As a non-tenure track faculty member who hazards the Humanities, and as someone who has been involved with BABEL since the first conference, I want to bring to the BABEL Steering Committee a generative diplopia — one that sees BABEL as a necessary disaster while also seeing BABEL as a structured organization, reflexive to the necessary disasters that it creates and that also surround it. BABEL is fundamentally “cute,” to crib from the presentation of the term woven throughout BABEL 2014, and this fundamental “cuteness” discloses this desiring-machine’s facility for generating both desire as well as potentially destructive entanglement. Thus, BABEL needs people who have navigated the terrain of “cute” — those who are contingent, young, queer, monstrous, academically germinal, small — in an academe that fetishizes, damages, wants at, hungers for, colonizes, arborealizes, and longs to damn BABEL with foreclosure to eternal academic adulthood; and so the BABEL Steering Committee (to help BABEL as a whole) needs to be able to organize through strategic multi-vision and with an unrepentant love for us/you/myself/and even them too.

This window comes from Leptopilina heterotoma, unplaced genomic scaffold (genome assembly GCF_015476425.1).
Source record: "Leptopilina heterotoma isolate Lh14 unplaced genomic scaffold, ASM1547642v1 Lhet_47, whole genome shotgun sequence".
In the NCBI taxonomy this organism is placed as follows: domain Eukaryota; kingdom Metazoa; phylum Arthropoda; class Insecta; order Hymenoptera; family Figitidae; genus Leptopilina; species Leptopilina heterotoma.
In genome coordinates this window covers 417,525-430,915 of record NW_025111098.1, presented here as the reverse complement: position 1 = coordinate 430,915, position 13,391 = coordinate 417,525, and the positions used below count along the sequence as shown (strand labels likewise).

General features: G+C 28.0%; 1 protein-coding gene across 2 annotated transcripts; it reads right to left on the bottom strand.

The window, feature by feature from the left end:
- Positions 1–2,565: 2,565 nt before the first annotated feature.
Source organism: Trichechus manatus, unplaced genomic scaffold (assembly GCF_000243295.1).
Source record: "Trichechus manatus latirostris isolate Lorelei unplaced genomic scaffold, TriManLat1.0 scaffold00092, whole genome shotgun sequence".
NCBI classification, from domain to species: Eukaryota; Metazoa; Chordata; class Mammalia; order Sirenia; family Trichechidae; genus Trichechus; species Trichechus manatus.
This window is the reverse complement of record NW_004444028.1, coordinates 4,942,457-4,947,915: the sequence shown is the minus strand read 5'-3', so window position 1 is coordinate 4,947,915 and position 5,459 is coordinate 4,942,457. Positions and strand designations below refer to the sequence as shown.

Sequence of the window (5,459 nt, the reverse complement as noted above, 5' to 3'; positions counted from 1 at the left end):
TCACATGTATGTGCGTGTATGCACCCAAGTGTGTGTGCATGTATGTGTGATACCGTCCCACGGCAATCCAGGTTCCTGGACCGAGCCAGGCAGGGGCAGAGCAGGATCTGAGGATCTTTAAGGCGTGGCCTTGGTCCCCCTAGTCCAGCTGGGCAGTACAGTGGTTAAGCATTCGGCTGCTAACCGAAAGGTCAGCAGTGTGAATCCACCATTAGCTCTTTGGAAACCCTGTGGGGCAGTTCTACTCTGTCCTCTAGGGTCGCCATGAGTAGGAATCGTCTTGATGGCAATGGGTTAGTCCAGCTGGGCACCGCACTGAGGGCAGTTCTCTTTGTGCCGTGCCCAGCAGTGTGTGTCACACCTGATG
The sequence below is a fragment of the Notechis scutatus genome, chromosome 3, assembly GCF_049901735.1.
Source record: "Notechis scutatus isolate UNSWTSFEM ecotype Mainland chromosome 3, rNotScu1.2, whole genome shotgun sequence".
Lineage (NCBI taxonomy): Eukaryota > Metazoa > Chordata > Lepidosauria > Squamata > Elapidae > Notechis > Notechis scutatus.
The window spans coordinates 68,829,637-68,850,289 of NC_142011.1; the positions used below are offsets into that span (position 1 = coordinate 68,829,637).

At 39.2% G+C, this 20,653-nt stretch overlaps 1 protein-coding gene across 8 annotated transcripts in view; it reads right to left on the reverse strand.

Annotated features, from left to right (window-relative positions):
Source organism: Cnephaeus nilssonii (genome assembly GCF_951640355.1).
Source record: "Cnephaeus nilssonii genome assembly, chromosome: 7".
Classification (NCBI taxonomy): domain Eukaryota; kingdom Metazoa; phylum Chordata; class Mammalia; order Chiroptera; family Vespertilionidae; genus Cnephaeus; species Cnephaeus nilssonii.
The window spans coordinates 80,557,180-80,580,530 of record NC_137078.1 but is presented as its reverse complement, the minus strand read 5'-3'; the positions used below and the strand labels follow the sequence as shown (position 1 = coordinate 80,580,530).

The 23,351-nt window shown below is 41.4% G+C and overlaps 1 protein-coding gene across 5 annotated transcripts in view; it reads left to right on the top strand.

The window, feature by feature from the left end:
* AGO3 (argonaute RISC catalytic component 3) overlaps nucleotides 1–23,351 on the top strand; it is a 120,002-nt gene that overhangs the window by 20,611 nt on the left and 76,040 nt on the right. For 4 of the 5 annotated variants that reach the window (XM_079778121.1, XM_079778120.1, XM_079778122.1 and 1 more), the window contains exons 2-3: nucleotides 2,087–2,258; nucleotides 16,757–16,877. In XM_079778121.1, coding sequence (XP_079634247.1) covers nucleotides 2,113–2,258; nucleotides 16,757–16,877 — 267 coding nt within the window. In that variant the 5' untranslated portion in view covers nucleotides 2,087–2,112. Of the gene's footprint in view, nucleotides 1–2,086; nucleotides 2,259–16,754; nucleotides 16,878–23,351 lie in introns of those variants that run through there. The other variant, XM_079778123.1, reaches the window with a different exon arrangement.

M.W. Bychowski (Grad Student, English, George Washington University)

As a young transgender scholar whose work bridges pre-modern and post-modern communities, I speak from personal intersections beyond the binaries of man/woman, gay/straight, able-bodied/disabled, academic/independent, living the question: who are we not reaching? I also have professional experience consulting with companies to create environments, digital interfaces, and event programming that speak to the needs of a wider population. In particular, I would seek out projects that expand accessibility, build community, and bolster advocacy in order to continue Babel’s legacy of making its burgeoning diversity into its new strengths.